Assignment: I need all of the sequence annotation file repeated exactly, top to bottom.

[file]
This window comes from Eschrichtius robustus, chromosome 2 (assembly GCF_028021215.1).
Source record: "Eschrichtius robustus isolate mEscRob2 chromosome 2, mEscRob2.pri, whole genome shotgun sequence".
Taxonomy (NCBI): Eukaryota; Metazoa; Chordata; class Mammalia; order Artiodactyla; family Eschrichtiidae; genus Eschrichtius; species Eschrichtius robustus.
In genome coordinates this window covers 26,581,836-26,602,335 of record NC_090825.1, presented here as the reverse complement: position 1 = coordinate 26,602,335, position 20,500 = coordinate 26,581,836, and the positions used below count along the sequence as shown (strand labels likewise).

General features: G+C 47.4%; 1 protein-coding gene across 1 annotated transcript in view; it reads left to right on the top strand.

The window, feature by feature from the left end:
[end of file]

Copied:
This window comes from Eschrichtius robustus, chromosome 2 (assembly GCF_028021215.1).
Source record: "Eschrichtius robustus isolate mEscRob2 chromosome 2, mEscRob2.pri, whole genome shotgun sequence".
Taxonomy (NCBI): Eukaryota; Metazoa; Chordata; class Mammalia; order Artiodactyla; family Eschrichtiidae; genus Eschrichtius; species Eschrichtius robustus.
In genome coordinates this window covers 26,581,836-26,602,335 of record NC_090825.1, presented here as the reverse complement: position 1 = coordinate 26,602,335, position 20,500 = coordinate 26,581,836, and the positions used below count along the sequence as shown (strand labels likewise).

General features: G+C 47.4%; 1 protein-coding gene across 1 annotated transcript in view; it reads left to right on the top strand.

The window, feature by feature from the left end: